You’ll usually have to dig through several apps to find settings that should be clicks away.
To its credit, Corsair is dealing with a lot of disparate features that are hard to unify under one piece of software. You have the built-in Stream Deck, of course, but also an integrated Corsair Slipstream Wireless module to connect peripherals like Corsair’s Sabre Pro Wireless mouse without a dongle, which is a great feature to free up USB ports.
Still, you’ll usually have to dig through several apps or get around the complicated (but very powerful) iCue to find settings that should be a couple of clicks away.
The Novelty of a Stream Deck
The Cherry-designed keyboard doesn’t live up to the hype, unfortunately. I’ve never met a Cherry laptop keyboard I’ve liked (read my MSI GT77 Titan review for another example), and the Voyager a1600 is no different. The travel feels unnecessarily long and Cherry’s mechanism is prone to hang-ups. I’d take a quality membrane keyboard any day.
The trackpad is a different story. It’s large at 3.9 inches tall and 6.1 inches wide and comfortable to use. It includes two capacitive areas that let you turn off the trackpad, which is the feature that mainly stands out. Double-tapping the left turns off the whole trackpad while double-tapping the right turns off just the right side (there are even indicator lights to tell you). It’s great to avoid slipups while you’re typing or gaming, but I’m puzzled by the fact you can’t turn off the left side where your wrist rests while using the WASD keys.
The Stream Deck isn’t just for streamers. It’s a useful and often novel feature to have.
Corsair’s Stream Deck integration is a high point, too, proving far more useful than the Touch Bar on the MacBook Pro (rest in pieces). It can do everything a normal Stream Deck can do; playing audio clips, launching apps, starting a voice mod — the list is endless. The Stream Deck is so impressive because of its robust plugin ecosystem, though, which is available with the Voyager a1600.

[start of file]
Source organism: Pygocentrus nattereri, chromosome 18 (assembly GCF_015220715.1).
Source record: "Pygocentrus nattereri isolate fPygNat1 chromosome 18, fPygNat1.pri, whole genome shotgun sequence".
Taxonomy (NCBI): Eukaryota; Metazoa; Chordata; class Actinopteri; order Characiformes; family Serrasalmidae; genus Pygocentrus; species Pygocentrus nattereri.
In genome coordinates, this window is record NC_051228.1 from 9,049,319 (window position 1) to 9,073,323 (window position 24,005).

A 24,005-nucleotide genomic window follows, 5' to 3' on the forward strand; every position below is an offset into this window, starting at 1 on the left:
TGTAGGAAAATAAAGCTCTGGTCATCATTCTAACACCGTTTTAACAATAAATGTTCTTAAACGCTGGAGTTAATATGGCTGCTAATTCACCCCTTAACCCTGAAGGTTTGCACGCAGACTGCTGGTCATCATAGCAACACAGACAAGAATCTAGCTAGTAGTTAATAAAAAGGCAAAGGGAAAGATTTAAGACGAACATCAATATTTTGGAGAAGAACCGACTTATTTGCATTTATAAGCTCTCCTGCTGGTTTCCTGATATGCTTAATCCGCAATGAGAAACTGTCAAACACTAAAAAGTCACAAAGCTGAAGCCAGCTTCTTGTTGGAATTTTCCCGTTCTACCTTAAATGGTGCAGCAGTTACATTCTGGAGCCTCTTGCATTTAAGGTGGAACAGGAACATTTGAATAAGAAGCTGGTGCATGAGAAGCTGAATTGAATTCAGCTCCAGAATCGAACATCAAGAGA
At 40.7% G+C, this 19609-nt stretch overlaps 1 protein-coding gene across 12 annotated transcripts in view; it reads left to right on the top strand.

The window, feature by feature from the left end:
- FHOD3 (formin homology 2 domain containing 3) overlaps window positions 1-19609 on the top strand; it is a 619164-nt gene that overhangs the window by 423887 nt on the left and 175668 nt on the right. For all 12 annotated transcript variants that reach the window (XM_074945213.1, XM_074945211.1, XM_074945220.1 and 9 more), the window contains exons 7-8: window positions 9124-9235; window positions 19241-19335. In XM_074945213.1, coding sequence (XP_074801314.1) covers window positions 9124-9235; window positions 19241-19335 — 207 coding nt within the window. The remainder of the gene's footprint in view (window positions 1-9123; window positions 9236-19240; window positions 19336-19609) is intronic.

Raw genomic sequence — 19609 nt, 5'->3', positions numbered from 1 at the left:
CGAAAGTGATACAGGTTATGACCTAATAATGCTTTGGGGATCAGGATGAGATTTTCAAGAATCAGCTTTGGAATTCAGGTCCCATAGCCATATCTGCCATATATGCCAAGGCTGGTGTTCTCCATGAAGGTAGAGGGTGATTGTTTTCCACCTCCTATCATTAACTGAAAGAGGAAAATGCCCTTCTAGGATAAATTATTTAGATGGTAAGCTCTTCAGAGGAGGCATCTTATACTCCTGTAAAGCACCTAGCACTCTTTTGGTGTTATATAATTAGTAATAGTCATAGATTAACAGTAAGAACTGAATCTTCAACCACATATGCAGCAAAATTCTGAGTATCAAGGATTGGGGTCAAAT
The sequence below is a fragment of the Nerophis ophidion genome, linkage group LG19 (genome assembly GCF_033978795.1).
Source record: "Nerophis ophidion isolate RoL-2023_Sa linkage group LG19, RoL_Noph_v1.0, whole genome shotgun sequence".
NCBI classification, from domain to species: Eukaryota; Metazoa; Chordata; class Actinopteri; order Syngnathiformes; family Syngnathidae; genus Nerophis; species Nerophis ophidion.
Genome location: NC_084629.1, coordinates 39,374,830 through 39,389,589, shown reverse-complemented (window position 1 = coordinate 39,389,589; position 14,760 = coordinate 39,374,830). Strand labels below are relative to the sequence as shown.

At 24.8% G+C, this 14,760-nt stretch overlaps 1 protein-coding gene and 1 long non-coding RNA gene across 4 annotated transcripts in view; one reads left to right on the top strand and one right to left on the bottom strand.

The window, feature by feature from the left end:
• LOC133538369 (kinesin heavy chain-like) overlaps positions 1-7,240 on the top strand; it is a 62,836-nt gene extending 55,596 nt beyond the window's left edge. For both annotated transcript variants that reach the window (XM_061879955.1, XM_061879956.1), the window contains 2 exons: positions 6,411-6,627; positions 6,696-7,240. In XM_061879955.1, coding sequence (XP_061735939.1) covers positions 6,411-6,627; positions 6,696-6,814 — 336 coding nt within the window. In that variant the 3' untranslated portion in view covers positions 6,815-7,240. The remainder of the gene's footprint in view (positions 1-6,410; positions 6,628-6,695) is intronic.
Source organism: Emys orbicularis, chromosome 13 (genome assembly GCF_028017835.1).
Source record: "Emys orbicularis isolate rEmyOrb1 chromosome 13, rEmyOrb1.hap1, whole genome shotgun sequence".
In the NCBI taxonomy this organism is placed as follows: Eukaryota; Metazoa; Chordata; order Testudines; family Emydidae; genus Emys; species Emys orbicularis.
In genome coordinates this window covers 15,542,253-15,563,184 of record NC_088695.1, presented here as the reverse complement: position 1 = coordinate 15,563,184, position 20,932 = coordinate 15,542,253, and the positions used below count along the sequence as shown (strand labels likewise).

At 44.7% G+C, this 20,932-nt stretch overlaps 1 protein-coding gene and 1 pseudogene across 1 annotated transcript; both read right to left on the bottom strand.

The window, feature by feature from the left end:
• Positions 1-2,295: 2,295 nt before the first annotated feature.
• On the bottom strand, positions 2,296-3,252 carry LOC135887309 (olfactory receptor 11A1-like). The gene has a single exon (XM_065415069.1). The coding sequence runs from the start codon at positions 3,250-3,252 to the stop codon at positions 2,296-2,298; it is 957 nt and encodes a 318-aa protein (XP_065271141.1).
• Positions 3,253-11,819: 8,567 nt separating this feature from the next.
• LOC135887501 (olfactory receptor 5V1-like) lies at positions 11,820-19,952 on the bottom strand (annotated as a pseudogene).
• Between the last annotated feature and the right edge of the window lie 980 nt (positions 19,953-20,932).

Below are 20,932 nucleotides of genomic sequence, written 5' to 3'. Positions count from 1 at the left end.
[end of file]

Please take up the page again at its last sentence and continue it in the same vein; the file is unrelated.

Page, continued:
You can set dedicated buttons for settings in OBS, on Twitch, in Discord, and with far more apps through the integrated plugin browser. The Stream Deck isn’t just for streamers. It’s a useful and often novel feature to have.
There’s some room to grow, though. Unlike an external Stream Deck, you can’t see your key assignments in hardware. Corsair’s solution is a Stream Deck bar that occupies the bottom of the screen, which you can turn on and off with a key assignment. It works, but it’s not the second-nature marriage of hardware and software that you find on an external Stream Deck.
Great for gamers, bad for creators
Despite showing middling gaming performance in synthetic benchmarks, the Voyager a1600 can hang with RTX 3070 Ti-equipped laptops like the Lenovo Legion 5i Pro in real games. At the native 1600p resolution with max settings, you can achieve above 60 frames per second (fps) in games like Assassin’s Creed Valhalla. More demanding titles like Red Dead Redemption 2 call for a resolution drop. At 1200p, the Voyager a1600 averaged 63 in the game.
Oddly, Cyberpunk 2077 showed a massive boost going down to 1200p, with the Voyager a1600 offering a 73 fps average over its disappointing performance at 1600p.
|Corsair Voyager a1600 (RX 6800M)||Lenovo Legion 5i Pro (RTX 3070 Ti)||Razer Blade 15 (RTX 3070 Ti)|
|3DMark Fire Strike||15,283||23,054||20,592|
|3DMark Time Spy||7,528||10,623||9,363|